Womenetics: You chose computer science as your major. What is so interesting about it? And if you got the chance to choose again, would you make the same decision?
Xin: I chose computer science because I had been exposed to it through a couple of programming classes in high school and found it fun. If I could go back to college, I'd probably still study computer science, though I'd also put more effort into learning about business and management. I enjoy helping an organization run efficiently, and it's never too early to learn the requisite skills.
Womenetics: How did you become a CTO?
Xin: I got the terrific opportunity because I was recruited by my good friend and former Microsoft coworker to help start this company. So, yes, I’m also one of the founders.
Womenetics: It is so rare to see a female CTO. Does being a woman pose a lot of challenges at your work?
Xin: First of all, I think anyone in this role is mostly judged by the performance rather than gender. But I have to say sometimes it is a little harder for a female senior to establish a business relationship with guys, who like to discuss business over a bottle of beer or something. It may be a little awkward for me to do that one to one with a guy.
Overall though, I feel very comfortable with my job. Ever since I studied computer science at MIT, I've always had more guys than girls around me at school and work.
Womenetics: What are your responsibilities in the company?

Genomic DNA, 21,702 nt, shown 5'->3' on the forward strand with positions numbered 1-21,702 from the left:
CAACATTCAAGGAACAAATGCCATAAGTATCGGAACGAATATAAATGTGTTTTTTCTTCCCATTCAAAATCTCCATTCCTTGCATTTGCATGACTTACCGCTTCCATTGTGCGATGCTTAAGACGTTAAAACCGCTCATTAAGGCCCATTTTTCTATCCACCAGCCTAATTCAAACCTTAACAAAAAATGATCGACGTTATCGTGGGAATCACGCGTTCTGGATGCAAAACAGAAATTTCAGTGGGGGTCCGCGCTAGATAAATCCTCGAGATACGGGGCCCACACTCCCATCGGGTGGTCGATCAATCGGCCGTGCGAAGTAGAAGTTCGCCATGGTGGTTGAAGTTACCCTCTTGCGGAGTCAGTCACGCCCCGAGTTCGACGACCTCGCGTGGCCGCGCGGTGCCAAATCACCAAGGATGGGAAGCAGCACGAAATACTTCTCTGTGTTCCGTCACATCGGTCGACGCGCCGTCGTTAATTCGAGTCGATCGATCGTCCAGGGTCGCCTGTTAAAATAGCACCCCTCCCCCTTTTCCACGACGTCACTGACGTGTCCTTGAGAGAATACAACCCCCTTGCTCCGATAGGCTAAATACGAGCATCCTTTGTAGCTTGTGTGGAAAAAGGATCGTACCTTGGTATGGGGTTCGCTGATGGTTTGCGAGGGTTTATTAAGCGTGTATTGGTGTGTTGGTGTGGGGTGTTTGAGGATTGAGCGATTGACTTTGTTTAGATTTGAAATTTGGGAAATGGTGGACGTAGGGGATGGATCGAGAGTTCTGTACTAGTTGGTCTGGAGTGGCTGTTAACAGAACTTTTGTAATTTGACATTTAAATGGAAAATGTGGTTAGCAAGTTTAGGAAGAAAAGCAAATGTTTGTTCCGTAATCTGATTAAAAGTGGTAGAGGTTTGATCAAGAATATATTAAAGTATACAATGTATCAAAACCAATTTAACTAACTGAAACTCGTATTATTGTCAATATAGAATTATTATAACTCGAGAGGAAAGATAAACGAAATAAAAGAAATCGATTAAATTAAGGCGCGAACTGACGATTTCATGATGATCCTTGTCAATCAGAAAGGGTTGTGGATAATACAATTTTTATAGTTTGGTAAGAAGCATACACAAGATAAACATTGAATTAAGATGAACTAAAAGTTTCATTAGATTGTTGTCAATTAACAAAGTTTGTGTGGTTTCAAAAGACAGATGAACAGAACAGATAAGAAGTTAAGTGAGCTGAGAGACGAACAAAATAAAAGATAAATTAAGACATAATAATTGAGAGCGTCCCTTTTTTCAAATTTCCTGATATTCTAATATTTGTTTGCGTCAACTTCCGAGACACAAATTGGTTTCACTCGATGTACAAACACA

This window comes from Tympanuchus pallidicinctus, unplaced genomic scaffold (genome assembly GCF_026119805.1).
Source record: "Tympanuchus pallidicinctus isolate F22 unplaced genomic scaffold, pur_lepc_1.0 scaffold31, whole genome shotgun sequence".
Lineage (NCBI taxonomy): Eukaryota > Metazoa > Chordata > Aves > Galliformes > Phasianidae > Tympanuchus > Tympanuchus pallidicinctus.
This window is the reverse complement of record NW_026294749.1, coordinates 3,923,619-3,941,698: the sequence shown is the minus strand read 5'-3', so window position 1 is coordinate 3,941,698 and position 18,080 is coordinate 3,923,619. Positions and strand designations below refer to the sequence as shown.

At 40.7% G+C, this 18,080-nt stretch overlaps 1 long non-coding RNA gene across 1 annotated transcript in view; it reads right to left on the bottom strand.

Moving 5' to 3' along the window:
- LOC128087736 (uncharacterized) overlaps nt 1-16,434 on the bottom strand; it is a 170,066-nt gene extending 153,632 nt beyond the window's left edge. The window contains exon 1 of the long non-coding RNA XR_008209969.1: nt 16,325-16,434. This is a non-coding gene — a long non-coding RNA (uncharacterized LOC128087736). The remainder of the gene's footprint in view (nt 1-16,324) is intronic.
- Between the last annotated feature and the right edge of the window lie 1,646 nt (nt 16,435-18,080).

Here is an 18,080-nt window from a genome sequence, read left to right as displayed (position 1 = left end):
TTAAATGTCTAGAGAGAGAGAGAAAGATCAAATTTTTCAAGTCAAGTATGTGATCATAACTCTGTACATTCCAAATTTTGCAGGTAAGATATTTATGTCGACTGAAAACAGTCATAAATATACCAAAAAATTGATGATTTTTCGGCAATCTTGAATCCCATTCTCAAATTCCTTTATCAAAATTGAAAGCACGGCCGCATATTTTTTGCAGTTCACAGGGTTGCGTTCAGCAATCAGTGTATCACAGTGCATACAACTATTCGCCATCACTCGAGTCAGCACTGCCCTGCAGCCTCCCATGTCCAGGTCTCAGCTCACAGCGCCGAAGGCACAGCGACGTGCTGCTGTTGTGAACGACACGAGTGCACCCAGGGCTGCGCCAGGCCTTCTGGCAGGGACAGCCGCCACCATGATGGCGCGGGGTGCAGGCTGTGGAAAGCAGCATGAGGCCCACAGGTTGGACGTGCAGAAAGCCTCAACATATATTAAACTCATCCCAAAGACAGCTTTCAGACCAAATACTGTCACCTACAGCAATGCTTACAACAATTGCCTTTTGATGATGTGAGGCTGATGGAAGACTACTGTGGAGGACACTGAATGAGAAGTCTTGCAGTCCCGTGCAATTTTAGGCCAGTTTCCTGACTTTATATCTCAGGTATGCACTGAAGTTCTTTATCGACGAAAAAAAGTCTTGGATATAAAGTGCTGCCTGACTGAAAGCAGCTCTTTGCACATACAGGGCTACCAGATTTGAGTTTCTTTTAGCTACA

Xin: My job basically is to get a product of the highest quality and highest usability out the door in an efficient manner. To achieve this goal, I'm constantly looking for ways to improve the team's communication, processes, and morale. I spend a lot of time recruiting talent and helping people develop their full potential. I'm also involved in a lot of technical discussions, especially ones involving major server infrastructure-level decisions to make sure we're going in the right direction from a technology perspective.
Womenetics: How do you manage to keep up with every trend in the fast-paced technology world?
Xin: I've always liked technology. I like reading about it, and I like going to technology events. While things change a lot in this field, the fundamentals also stay the same.
Womenetics: What do you usually do to release your stress after work?
Xin: Over the weekends, I usually hang out with friends or find interesting events to go to. I recently started playing ultimate Frisbee every week. It's a great workout, which requires a lot of skills. I like the process of learning and getting better at it.
Last, but not least, I like the fact that it's a team sport, so cooperation is key to winning, just like it is in the real world.
Wang Fangqing (Frances Wang) is a freelance reporter based in Shanghai. For the past four years, she has been writing for a variety of English language publications, including Tobacco Journal International, Soap Perfumery & Cosmetics and Securities Industry News, reporting business trends in Asia. A Chinese native speaker, she is also fluent in Japanese and English.